This also supports the hypothesis that serine could play a facilitating role in desorption or “droplet pickup” mechanism of DESI, rather than through adduct removal or some other process relating to ionization. This signal improvement by serine in DESI can originate from increasing either dissolution or solubility during the droplet pickup process, an effect that plays no role in ESI. Previous studies were able to show an improvement in DESI ion signal by adding very low concentrations of surfactants to standard 50% MeOH:H2O solvent spray . As mentioned previously, multiple studies have highlighted the role of amino acids in improving protein solubility and keeping proteins in solution by inhibiting aggregation [30, 32, 36]. It seems likely that there is a link between inhibition of protein aggregation and improving protein signal in DESI. Based on the data, serine improves protein solubility in the micro-localized liquid layer formed on the surface during the desorption step of DESI. This effect could be caused by reducing denaturation-induced aggregation by inhibition of nonspecific interaction of exposed hydrophobic cores of unfolded proteins, based on a mechanism previously suggested for other amino acids and their role in improving protein solubility .
Similar to previous ESI results, serine is a successful additive in significantly reducing sodium adduction from natively analyzed protein in DESI. Interestingly, serine was successful in removal of 10 mM sodium from cytochrome c; whereas in ESI, only concentrations up to 1 mM seemed to benefit from addition of serine to the ESI working solution. Other than salt removal, significant signal improvement was achieved when a suitable denaturing co-additive was combined with serine in the desorption spray. The effect was dependent on matching protein pI and solvent system pH. The combination of micromolar concentrations of serine with formic acid seems to be most effective in improving protein signal for both low and high pI proteins. In cases where an acidic solution is not desirable, ammonium bicarbonate can also improve protein signal intensity of high pI proteins. Since this enhancement in signal intensity of denatured proteins was not observed by similar ESI experiments, we propose that serine improves dissolution of dried protein spots during formation of the micro-localized liquid layer in DESI by increasing protein solubility. A possible mechanism of this effect based on previous studies through inhibition of protein aggregation during denaturing conditions seems likely. Overall, serine was shown to be an effective additive for improving detection of proteins with DESI by enhancing signal intensity and S/N.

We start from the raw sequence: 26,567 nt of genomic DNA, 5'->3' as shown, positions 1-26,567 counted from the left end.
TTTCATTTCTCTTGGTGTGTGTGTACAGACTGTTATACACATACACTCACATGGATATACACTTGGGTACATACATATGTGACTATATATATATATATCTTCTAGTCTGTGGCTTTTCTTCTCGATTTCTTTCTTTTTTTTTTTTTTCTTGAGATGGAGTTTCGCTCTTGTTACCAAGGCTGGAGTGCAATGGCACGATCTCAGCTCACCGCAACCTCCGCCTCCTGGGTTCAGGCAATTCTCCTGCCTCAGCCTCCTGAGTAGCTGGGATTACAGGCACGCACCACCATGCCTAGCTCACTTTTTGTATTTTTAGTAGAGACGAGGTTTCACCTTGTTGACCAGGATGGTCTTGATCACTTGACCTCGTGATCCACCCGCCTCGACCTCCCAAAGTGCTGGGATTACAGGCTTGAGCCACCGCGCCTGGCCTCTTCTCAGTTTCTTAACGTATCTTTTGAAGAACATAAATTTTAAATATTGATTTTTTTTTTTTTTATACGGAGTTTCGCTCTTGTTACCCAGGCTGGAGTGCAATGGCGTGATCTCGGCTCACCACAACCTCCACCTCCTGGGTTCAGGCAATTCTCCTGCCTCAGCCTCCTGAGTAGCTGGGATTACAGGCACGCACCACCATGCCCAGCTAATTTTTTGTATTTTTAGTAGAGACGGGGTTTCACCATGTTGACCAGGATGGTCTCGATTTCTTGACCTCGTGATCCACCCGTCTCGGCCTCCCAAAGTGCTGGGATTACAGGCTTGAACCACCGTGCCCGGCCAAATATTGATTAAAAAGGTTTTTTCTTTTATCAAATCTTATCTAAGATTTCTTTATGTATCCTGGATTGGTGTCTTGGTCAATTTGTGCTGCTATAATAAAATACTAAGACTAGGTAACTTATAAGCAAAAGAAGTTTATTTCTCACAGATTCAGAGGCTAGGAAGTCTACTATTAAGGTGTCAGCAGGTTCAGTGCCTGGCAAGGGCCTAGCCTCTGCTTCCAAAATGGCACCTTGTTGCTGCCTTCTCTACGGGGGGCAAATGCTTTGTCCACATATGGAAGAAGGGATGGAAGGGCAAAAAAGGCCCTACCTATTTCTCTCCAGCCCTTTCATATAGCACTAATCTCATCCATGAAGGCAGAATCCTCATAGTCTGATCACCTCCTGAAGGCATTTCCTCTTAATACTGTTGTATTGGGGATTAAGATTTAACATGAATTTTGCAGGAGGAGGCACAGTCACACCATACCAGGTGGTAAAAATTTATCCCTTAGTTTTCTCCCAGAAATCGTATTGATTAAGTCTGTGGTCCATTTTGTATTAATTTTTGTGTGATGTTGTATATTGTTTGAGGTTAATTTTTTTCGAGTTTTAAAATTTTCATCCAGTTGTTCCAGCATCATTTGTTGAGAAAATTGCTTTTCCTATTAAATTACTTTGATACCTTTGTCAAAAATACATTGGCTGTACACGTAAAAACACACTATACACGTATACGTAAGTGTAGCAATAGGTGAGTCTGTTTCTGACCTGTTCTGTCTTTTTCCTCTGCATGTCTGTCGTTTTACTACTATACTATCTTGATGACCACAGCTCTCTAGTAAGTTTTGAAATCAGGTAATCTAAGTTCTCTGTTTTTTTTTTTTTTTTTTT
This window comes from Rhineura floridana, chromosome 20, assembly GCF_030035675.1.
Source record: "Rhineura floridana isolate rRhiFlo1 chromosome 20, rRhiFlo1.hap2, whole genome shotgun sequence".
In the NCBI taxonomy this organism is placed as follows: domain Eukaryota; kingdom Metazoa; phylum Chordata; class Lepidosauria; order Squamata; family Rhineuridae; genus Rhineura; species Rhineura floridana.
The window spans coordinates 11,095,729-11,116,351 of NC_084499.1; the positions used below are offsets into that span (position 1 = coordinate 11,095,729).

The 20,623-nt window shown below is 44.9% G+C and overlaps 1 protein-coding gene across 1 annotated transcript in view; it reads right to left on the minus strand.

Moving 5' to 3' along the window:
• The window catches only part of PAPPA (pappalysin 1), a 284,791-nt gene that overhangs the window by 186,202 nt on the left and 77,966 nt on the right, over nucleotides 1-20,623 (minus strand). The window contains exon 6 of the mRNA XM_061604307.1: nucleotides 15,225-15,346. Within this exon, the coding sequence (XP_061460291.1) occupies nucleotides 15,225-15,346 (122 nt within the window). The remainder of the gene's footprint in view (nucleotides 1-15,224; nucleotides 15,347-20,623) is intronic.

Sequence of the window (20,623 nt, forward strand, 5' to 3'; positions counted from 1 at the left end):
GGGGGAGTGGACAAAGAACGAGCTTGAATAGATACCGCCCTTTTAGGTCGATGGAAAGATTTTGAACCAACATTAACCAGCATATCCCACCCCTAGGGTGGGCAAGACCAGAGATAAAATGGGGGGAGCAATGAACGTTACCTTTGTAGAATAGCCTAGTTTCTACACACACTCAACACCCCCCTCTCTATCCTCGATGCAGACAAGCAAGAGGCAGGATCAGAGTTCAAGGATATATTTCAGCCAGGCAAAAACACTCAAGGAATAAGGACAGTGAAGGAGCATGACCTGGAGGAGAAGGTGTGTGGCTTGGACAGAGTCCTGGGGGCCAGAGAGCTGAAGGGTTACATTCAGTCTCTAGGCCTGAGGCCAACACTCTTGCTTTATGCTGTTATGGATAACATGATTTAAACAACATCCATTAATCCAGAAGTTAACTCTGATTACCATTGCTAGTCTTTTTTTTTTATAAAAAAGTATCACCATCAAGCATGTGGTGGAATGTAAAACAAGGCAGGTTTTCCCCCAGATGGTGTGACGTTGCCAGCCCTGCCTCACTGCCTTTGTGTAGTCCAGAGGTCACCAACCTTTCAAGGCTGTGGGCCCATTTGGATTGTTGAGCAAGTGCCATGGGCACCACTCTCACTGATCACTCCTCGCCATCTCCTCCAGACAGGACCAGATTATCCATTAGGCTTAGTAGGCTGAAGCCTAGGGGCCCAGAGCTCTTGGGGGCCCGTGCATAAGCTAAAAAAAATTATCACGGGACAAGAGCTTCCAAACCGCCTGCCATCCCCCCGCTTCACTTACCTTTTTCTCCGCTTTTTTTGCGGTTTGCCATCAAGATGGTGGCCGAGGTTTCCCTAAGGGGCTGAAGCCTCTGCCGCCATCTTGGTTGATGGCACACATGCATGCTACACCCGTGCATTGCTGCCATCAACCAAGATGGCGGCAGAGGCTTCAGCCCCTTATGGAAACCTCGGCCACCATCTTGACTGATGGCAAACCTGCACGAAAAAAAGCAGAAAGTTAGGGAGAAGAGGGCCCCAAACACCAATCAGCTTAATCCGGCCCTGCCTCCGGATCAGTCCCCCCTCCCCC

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This study was based upon work supported by the National Science Foundation under grant no. CHE 1508626.
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Javanshad, R., Honarvar, E. & Venter, A.R. Addition of Serine Enhances Protein Analysis by DESI-MS. J. Am. Soc. Mass Spectrom. 30, 694–703 (2019). https://doi.org/10.1007/s13361-018-02129-8
- Protein analysis
- Amino acids
- Signal intensity
- Signal to noise
- Sodium adducts